The Beginning of the End

Bramble Cay melomys is also called the Bramble Cay Mosaic-Tailed Rat.

Image from Government of Queensland, Australia, Department of Environment and Heritage Protection (EHP) website, November 30th, 2001.

Bramble Cay melomys is also called the Bramble Cay Mosaic-Tailed Rat.

Ant Bruley, Staff Writer

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Most individuals would act nihilistic or apathetic towards the extinction of a rat from an island in the Great Barrier Reef. However, the extinction of Bramble Cay Melomys plays an important role in the argument surrounding climate change.

Bramble Cay Melomys was a small rat-like rodent from a nine-acre island known as Bramble Cay. The melomys populated a small two-acre portion of the island that was covered in tall grass. At the time of discovery in 1845, it was recorded that hundreds of the rodents populated the island, but in 2008, the last recording of them estimated fewer than 50 mature individuals and less than 100 total rats.

In 2008, the melomys underwent the process of a “recovery plan” by the researchers who had surveyed the island. However, when they returned in 2011, no melomys could be found. The last sighting of the Bramble Cay Melomys was in 2009, and the fisherman that last saw them said he only saw a few dozen. The rodents are believed to have gone extinct as a result of global warming.

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Solar and wind energy give hope to the future of energy and survival of many of the world’s species.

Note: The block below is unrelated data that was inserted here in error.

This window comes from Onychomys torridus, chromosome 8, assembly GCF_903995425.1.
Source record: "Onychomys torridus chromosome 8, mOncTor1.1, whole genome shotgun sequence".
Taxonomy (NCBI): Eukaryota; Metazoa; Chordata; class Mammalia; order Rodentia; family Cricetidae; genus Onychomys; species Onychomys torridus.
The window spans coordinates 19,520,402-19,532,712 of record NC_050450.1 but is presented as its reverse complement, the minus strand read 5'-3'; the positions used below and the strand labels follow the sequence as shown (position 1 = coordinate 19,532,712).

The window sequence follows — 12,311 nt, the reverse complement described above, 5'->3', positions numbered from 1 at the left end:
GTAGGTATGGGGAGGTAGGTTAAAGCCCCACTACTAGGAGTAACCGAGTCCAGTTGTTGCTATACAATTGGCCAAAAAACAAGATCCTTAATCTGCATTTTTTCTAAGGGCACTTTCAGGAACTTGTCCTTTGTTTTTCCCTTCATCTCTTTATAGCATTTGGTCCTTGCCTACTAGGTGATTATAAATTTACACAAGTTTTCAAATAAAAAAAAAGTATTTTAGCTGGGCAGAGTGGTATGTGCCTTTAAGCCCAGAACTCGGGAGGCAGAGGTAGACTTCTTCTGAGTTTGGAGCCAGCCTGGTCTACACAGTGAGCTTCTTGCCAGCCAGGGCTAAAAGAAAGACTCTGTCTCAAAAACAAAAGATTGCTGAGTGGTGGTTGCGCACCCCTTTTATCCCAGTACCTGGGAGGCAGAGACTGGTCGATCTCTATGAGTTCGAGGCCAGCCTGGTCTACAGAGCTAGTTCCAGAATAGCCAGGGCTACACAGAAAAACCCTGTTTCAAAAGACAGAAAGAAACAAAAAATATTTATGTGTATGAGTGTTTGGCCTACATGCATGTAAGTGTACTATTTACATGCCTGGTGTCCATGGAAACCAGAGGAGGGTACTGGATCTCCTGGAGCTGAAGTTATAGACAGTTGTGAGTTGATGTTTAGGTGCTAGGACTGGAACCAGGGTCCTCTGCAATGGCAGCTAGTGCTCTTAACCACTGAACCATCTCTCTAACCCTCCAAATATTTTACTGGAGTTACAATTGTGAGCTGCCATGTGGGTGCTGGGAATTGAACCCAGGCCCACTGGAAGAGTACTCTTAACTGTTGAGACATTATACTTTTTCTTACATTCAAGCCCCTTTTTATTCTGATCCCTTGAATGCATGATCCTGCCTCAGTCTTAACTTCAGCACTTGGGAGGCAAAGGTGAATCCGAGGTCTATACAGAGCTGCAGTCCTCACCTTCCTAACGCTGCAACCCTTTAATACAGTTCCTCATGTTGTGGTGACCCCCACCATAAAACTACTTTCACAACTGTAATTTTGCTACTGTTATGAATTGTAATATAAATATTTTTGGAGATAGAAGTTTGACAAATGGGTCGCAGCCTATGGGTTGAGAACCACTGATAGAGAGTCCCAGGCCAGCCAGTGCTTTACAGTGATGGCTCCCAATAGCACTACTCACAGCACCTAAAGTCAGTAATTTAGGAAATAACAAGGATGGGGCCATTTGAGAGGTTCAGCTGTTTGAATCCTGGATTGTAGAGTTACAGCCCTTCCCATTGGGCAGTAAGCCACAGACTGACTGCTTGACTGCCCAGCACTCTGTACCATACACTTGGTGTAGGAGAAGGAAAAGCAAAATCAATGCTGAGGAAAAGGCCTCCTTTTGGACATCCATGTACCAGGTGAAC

The death of the Bramble Cay Melomys sheds a dreary light on the situation the world may be in. With the literal rising tide of climate change, more mammals may be wiped from our planet due to the ways we live and the use of resources we take for granted. Climate change is beginning to take victims and it is up to humans to choose how, when, and if it happens.

The use of fossil fuels has been associated with the death of Bramble Cay Melomys due to the rise in sea levels along with CO2 levels. According to the EPA for roughly 2,000 years the change in sea levels has been negligible. Then, from 1880 till 1993 the average rate of change was 0.06 inches per year and from 1993 till now the rate has doubled to 0.12-0.14 inches. The island of Bramble Cay has a maximum elevation of nine meters, thus any rise in sea levels can greatly affect the island.

The melomys was also negatively affected by an increase in precipitation.

On average, total annual precipitation has increased over land areas [..] worldwide. Since 1901, global precipitation has increased at an average rate of 0.08 inches per decade…” said the EPA website.

The increase in precipitation may have increased flooding on the small island leading to erosion and plant death as well as the drowning of the melomys themselves.  Anthony Patritto, Rochester Adams anatomy and biology teacher displays his concern over the death of Bramble Cay Melomys.

“We had an idea [global warming] was going to come. We didn’t know how fast and we didn’t know how far-reaching and if we have a species that we can specifically say has become extinct that’s just the first of what’s probably going to be many,” said Patritto.

Patritto then says why he believes climate change is true.

“I will be very honest, in the late 80s early 90s, I was skeptical about the realities of global warming, but there’s clearly been an enlightenment over the last 25 years where now [most] climatologists are 100 percent on board saying this is a verifiable phenomenon and enhanced greenhouse effect is logical in terms of physics,” said Patritto.